BIG is the architecture group that Bjarke Ingels established in Copenhagen in 2006. He had previously worked at OMA in Rotterdam and this week returns to the city to deliver his ‘Hedonistic Sustainability’ lecture at the Netherlands Art Institute. The lecture itself is actually now sold out, but we invite you to find out about the incredibly optimistic and inspirational work being instigated by Bjarke Ingels by watching this TED video, which was filmed last May in New York.
The premise for BIG is that sustainability has to be a design challenge, and so the team creates projects that are a type of ‘architectural alchemy’ which aim to create added-value to urban existance – for instance, using multi-storey car-parks as a ‘mountain’ atop which apartments can sit with views across the city.
In fact, it turns out that sustainable life can be more fun than normal life, which is seen in the firm’s most ambitious project yet now taking shape in the heart of Copenhagen: a waste-to-energy plant which incorporates a a ski-slope on the roof. Yes, you read that right!
“Integrate and incorporate our consumption patterns”
In the words of Bjarke himself, ‘Architects have to become more than just designers of 2D facades or 3D visual objects to become designers of ecosystems, not only channelling the flow of people throughout buildings but also the flow of resourses – heat, energy, waste and water – into a perpetual motion engine. Stop seeing our presence on earth as detrimental to our ecosystem and actually try to integrate and incorporate our consumption patterns and our leftovers into our natural environment.’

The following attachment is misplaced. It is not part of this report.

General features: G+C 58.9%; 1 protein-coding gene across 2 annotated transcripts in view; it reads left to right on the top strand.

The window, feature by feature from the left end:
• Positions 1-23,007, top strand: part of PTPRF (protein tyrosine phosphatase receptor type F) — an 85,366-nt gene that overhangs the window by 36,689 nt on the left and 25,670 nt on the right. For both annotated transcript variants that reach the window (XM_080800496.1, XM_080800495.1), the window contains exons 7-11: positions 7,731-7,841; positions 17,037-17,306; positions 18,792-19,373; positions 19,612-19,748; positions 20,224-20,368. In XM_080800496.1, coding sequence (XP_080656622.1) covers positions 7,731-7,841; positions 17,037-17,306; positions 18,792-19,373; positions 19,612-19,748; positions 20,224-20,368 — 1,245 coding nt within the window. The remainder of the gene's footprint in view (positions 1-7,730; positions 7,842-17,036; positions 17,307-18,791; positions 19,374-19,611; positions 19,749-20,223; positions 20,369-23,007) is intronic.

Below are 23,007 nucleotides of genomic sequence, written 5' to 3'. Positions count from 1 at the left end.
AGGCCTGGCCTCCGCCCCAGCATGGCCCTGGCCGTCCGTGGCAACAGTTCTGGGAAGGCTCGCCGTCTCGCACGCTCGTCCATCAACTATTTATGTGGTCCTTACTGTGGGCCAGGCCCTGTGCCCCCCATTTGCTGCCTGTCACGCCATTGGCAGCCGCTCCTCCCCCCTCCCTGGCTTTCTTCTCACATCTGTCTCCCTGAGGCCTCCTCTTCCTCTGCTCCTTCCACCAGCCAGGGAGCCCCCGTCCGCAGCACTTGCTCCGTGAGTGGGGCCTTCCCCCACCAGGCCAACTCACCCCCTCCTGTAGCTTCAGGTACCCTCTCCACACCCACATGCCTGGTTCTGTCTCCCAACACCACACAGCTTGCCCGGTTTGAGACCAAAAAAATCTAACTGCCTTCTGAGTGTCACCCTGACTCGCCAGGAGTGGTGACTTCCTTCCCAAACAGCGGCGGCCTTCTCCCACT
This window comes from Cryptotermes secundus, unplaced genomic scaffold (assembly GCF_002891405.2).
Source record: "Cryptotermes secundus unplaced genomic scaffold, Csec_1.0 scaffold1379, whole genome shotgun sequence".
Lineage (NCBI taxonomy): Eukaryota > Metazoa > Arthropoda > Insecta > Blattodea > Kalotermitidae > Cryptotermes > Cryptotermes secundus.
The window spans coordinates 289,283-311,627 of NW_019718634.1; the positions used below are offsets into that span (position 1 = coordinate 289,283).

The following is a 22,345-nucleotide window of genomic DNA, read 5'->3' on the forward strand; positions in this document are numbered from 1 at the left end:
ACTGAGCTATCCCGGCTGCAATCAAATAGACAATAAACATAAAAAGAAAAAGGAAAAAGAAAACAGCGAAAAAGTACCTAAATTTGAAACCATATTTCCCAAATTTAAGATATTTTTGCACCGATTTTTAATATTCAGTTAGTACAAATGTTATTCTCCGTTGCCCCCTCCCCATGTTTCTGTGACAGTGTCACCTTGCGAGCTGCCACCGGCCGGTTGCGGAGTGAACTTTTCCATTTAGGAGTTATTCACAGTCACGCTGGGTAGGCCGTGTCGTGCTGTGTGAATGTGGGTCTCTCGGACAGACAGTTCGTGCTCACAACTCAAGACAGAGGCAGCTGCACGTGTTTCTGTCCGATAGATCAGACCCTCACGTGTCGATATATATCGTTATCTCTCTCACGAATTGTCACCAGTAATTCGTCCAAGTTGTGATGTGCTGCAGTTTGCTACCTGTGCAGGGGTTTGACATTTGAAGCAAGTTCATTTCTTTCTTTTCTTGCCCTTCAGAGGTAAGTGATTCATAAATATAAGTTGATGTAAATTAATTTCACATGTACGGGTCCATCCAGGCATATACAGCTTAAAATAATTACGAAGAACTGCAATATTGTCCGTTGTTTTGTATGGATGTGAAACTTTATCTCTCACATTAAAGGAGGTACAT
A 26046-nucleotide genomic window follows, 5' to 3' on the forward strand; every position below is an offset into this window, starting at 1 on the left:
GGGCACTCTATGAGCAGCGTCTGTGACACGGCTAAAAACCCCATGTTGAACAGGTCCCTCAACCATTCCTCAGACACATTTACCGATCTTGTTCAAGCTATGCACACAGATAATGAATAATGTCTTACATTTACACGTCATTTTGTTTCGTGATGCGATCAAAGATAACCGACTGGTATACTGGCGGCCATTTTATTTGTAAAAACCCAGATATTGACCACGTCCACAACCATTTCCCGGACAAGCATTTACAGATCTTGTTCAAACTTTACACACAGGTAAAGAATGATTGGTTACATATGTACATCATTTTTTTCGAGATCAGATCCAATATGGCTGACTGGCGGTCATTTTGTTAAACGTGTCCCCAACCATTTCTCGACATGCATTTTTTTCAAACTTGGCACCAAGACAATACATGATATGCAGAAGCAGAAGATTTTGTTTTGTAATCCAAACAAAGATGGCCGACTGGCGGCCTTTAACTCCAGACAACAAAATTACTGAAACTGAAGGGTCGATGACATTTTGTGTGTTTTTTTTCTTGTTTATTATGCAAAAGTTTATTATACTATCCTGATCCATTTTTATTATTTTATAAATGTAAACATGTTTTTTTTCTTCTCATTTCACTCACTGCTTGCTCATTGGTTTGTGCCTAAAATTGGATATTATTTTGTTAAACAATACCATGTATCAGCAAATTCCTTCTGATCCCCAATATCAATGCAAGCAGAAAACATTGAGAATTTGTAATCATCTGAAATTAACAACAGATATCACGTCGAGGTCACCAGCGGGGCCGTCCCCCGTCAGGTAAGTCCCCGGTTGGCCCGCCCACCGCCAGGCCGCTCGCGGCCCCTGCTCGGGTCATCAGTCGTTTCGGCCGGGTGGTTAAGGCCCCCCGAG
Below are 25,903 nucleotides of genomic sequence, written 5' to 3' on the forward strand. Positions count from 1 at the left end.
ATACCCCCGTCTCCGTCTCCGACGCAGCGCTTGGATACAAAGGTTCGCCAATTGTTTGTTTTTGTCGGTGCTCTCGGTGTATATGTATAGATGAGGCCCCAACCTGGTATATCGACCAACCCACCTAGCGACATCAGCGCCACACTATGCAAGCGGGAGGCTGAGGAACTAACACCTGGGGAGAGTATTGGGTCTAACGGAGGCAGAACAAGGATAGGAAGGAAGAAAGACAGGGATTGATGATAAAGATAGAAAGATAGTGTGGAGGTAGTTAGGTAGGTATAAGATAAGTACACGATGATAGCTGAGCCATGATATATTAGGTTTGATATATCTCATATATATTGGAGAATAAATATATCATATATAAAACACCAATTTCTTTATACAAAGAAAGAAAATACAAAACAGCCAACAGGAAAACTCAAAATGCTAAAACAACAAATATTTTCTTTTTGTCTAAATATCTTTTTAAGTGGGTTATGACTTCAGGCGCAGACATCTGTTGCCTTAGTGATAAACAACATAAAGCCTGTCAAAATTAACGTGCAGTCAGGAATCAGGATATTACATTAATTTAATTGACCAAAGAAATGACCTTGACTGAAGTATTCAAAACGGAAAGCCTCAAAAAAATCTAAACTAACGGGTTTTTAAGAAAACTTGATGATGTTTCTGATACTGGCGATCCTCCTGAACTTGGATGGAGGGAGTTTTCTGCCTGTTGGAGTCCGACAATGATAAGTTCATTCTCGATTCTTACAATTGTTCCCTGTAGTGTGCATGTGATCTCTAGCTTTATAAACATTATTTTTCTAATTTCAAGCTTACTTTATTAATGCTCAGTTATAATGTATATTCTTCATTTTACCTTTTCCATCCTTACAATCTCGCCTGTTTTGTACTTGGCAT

The Copenhagen powerplant project is not just economically and ecologically sustainable – by turning waste into energy – but it is also socially sustainable because it turns a powerplant into a park and turns a flatland into a man-made mountain for skiing.
It also has a knowledge-inducing art project incorporated. Although this will be the cleanest waste-to-energy plant in the world, the smoke emitted still does contain some CO2. What has been designed is a chimney that actually captures CO2 gradually, and when it contains 100 kg, it compresses it and puffs out a giant smoke ring. A fun aspect that helps the public to keep count of emission levels.
Watch the full film to be inspired!
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